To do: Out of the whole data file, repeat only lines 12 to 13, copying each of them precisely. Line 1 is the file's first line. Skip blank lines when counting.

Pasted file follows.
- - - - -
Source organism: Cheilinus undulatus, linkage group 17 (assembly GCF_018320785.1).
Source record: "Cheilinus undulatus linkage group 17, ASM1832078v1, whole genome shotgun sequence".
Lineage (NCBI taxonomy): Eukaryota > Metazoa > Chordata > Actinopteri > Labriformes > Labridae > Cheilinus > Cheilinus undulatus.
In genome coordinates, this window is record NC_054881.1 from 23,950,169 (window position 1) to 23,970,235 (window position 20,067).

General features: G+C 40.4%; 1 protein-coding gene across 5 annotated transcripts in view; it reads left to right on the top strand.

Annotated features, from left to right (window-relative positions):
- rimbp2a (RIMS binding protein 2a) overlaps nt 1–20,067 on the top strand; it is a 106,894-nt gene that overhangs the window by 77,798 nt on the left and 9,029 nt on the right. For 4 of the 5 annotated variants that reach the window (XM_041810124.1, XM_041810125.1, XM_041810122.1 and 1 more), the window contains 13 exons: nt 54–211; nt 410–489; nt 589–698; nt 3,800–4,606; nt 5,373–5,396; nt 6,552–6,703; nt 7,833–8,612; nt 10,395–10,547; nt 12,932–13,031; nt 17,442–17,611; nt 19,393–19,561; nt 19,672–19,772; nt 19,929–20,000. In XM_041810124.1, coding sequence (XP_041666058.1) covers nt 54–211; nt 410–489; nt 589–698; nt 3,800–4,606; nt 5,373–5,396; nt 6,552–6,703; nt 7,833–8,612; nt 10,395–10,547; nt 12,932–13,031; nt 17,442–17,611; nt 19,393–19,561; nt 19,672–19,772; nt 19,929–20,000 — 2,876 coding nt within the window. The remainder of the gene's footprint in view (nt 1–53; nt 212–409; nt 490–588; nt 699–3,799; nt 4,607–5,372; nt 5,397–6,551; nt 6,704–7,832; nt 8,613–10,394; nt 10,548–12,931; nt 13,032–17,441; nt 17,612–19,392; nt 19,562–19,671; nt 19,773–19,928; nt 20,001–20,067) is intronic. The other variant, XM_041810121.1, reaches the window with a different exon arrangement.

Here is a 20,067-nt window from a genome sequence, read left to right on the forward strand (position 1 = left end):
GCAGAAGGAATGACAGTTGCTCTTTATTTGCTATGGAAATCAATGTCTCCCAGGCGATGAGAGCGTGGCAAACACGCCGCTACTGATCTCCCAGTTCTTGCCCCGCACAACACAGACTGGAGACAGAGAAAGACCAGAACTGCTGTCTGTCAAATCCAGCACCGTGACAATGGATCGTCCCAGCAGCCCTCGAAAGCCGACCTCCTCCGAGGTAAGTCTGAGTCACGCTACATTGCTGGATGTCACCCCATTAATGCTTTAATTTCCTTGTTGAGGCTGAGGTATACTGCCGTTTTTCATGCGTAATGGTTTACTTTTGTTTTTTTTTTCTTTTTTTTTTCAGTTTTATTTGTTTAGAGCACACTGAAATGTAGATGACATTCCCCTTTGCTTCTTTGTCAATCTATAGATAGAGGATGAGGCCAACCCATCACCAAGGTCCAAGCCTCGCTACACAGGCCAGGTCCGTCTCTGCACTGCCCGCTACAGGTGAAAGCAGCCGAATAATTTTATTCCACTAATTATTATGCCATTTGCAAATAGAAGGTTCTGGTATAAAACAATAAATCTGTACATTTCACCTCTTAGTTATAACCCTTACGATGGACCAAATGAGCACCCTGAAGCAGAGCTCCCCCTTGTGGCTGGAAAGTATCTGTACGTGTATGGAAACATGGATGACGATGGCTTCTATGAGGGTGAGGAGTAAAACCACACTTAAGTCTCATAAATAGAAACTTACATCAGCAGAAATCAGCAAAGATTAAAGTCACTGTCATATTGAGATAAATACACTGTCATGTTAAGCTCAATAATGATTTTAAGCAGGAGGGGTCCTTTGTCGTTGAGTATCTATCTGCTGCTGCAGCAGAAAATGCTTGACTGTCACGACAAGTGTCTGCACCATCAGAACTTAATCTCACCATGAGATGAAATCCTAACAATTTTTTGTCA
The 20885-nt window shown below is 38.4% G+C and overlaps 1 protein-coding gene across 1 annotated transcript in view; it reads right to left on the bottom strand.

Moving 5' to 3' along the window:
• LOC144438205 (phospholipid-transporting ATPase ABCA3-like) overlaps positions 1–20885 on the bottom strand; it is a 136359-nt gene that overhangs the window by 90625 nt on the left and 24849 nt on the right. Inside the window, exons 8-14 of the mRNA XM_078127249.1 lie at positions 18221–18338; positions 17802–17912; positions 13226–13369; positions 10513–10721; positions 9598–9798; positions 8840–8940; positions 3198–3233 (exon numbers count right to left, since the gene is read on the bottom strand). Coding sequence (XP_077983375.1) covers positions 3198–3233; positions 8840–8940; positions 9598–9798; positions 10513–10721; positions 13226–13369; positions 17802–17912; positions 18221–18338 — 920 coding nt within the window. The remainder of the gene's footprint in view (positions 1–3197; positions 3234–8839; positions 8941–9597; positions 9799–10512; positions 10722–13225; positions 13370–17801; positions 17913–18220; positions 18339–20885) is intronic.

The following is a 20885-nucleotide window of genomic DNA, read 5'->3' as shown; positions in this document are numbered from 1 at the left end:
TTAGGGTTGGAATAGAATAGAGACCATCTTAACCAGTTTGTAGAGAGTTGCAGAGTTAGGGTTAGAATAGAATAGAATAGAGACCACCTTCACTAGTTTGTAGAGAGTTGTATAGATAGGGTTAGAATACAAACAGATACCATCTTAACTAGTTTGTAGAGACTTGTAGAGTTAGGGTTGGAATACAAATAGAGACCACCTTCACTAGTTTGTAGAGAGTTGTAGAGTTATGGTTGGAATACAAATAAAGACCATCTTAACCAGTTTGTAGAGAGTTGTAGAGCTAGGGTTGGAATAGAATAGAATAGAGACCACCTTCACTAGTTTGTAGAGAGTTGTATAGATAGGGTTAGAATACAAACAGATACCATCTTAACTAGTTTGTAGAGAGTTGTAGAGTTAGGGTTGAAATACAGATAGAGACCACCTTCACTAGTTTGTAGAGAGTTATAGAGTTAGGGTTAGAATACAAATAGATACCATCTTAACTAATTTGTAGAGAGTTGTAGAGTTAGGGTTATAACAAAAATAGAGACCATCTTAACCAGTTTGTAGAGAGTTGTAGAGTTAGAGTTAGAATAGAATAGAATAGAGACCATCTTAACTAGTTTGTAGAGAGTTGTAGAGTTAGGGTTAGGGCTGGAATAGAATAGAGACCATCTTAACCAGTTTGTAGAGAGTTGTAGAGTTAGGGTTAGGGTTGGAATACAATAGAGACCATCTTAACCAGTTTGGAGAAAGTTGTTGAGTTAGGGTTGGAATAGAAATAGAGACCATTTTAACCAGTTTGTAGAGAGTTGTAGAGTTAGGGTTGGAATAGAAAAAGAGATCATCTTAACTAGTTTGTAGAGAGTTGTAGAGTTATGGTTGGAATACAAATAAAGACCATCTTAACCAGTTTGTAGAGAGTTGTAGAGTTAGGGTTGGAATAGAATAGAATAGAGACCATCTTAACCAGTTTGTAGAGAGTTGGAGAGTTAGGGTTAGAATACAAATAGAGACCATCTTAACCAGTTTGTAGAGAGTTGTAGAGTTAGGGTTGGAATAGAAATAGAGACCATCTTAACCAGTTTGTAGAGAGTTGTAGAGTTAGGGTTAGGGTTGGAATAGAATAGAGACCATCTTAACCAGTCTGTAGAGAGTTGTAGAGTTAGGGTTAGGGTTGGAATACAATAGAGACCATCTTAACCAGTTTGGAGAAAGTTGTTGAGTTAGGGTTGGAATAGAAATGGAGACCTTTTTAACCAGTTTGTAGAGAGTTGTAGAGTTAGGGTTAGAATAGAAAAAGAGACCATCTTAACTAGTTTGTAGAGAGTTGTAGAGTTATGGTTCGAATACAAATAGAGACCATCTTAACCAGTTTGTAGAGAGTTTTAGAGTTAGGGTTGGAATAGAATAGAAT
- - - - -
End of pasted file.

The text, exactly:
• LOC144438205 (phospholipid-transporting ATPase ABCA3-like) overlaps positions 1–20885 on the bottom strand; it is a 136359-nt gene that overhangs the window by 90625 nt on the left and 24849 nt on the right. Inside the window, exons 8-14 of the mRNA XM_078127249.1 lie at positions 18221–18338; positions 17802–17912; positions 13226–13369; positions 10513–10721; positions 9598–9798; positions 8840–8940; positions 3198–3233 (exon numbers count right to left, since the gene is read on the bottom strand). Coding sequence (XP_077983375.1) covers positions 3198–3233; positions 8840–8940; positions 9598–9798; positions 10513–10721; positions 13226–13369; positions 17802–17912; positions 18221–18338 — 920 coding nt within the window. The remainder of the gene's footprint in view (positions 1–3197; positions 3234–8839; positions 8941–9597; positions 9799–10512; positions 10722–13225; positions 13370–17801; positions 17913–18220; positions 18339–20885) is intronic.

The following is a 20885-nucleotide window of genomic DNA, read 5'->3' as shown; positions in this document are numbered from 1 at the left end: